R/C near scale yacht
|461 forum posts|
Son-in-law 'beemed down' a few photos of the maiden voyage. He was rather over-focused on catching me in my budget waders to begin with and then there was suddenly other things to 'focus' on due to the power failure on bord.
The propwash from my grandson's DJI drone (and the drone) can be seen in one of the photos so should have som video of the whole show in due course hopwfully with less 'green wellies'.
The yacht floats a bit nose down which is partly due to my having chosen the two foremost boltholes for keel fastening. I may have to locate and drill out the aft holes and move the keel aft. I have always felt that yacht would float 'stern-low'. Looks like it'll be a week before the weather here settles again so back to the yard for adjustments.
|461 forum posts|
The planning cell has been working during the night. It is assumed that the low Rx battery warning and shut-down has indeed been caused by the array of heavy-ish winch-servos. (Graupner 5217) struggling via BEC. The spring tensioners/ compensators in the hull are only stretched at one end of travel for each servo and at any particular time only one servo is at the 'stretching end' of travel. The servos don't sound strained at the end-travel point so I don't think this is a problem although some extra amps are needed to stretch the spring. End travel (and thus, spring stretch) has never-the-less now been reduced a little on all three servos. The Rx is now supplied by two identical 4.8v 2000mAh batts in parallel -which were in fact bought a year ago in case the BEC couldn't cope!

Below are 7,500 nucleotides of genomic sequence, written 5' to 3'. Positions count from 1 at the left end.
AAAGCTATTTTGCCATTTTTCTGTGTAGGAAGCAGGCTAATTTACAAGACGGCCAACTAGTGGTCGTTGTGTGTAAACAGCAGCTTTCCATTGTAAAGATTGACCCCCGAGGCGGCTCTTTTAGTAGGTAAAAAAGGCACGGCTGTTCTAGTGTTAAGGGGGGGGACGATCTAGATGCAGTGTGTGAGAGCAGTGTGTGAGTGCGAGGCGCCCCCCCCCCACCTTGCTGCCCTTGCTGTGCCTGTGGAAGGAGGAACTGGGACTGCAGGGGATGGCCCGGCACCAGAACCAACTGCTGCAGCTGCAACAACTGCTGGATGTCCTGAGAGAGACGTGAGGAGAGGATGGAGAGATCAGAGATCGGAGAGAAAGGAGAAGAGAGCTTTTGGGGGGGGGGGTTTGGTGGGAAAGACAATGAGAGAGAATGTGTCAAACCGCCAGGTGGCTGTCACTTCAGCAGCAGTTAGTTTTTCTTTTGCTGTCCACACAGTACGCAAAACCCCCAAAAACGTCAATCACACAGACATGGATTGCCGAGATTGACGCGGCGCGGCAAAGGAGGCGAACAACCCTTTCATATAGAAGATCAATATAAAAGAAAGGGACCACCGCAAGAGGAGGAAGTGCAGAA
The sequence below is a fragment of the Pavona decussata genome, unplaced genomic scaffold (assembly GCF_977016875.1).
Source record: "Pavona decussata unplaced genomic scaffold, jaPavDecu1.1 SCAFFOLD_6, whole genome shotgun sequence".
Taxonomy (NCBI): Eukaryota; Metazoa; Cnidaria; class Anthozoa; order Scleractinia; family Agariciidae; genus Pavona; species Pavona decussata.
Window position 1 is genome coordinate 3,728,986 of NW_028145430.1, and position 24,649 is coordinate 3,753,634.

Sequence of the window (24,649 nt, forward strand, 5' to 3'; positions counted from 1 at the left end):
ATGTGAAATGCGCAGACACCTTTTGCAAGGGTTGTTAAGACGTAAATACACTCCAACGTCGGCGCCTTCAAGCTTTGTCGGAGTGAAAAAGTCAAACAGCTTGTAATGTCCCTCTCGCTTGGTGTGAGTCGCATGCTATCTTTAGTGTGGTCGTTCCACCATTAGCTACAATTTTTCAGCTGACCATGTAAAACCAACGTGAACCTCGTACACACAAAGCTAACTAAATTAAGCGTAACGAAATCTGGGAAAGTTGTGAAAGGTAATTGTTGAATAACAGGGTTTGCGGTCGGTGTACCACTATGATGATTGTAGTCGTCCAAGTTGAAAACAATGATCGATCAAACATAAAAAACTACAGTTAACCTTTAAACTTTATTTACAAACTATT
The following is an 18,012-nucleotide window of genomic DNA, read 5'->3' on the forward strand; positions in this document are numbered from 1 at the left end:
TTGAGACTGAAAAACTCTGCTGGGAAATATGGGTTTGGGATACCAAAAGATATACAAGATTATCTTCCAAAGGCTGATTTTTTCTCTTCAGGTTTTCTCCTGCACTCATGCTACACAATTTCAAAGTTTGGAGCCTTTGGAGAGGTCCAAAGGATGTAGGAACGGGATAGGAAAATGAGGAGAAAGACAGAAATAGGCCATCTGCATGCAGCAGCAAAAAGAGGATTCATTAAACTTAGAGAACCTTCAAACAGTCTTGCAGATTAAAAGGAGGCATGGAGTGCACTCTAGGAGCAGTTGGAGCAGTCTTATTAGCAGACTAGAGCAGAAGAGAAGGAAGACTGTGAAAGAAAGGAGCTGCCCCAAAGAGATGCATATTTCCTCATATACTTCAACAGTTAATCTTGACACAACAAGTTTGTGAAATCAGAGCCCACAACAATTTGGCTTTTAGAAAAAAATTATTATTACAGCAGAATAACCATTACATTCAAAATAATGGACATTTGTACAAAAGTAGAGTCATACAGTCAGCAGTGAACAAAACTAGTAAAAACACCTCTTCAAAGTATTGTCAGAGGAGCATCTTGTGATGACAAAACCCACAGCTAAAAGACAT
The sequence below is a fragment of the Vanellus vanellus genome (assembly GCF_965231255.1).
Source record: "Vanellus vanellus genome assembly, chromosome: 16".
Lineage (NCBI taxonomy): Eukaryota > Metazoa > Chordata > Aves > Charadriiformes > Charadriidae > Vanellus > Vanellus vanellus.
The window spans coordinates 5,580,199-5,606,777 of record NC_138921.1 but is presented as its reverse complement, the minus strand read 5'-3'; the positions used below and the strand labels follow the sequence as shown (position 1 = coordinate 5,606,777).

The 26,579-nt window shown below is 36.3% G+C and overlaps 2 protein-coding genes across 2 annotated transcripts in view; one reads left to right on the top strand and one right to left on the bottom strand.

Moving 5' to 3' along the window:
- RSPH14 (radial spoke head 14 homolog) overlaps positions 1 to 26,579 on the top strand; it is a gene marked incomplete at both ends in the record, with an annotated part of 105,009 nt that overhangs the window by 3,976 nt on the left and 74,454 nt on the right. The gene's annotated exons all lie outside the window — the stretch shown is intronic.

Longditudinal balance and the ugly-bug keel:-
From the few photos I have so far, I note a slight nose down attitude which needs to be corrected. A plan has been made to move the keel attatctment point a little further aft. Thanks to positive inputs on the forum, a new keel arrangement has been drawn up which it is hoped will cause less turbulence both under water and on the forum . The new keel will still not be an object of aesthethic beauty. I don't think I have ever seen an 'aesthetic' add-on keel -apart from the wing keel on Comtesse.
Buying new, even longer keel legs on Tuesday when shops open after Easter.
Edited By gecon on 04/04/2021 10:34:59
|461 forum posts|
Produced sail covers for the main and mizzen today. A bit oversize but I do not want to 'squeeze' the sails too much for fear of creasing the luff tape. The covers are probably large enough to use as storm sails.
Not too sure what to do about weighting down the stern yet. Moving the wing keel aft will help, but there is a limit to how far I dare move it. I may have to add weight into the aft bilges but this will just be on the waterline and not give significant added righting moment - just weight.
|Chris Fellows||05/04/2021 17:21:09|
985 forum posts
Would having a "keel fin" angled back make any difference or does it act from the mounting points?
|Eddie Lancaster||05/04/2021 17:22:29|
|843 forum posts|
She looks good George, and lovely setting to sail in.
|Tim Rowe||05/04/2021 18:09:52|
564 forum posts
Having the fin angled back would help. It acts through the centre of gravity of the combined fin and weight. The weight would have to be dropped at the aft end by the same angle. The advantage is that it does not increase the displacement and shifting weight is efficient as it lightens one end by the same amount it makes the other end heavy.
It would also change the centre of lateral resistance but I doubt that is a very critical feature of this arrangement.
|461 forum posts|
Hi all, I did in fact consider having an angle on the legs, but did not think that only getting an average of the aft movement of 'Longditudinal' CofG was good enough.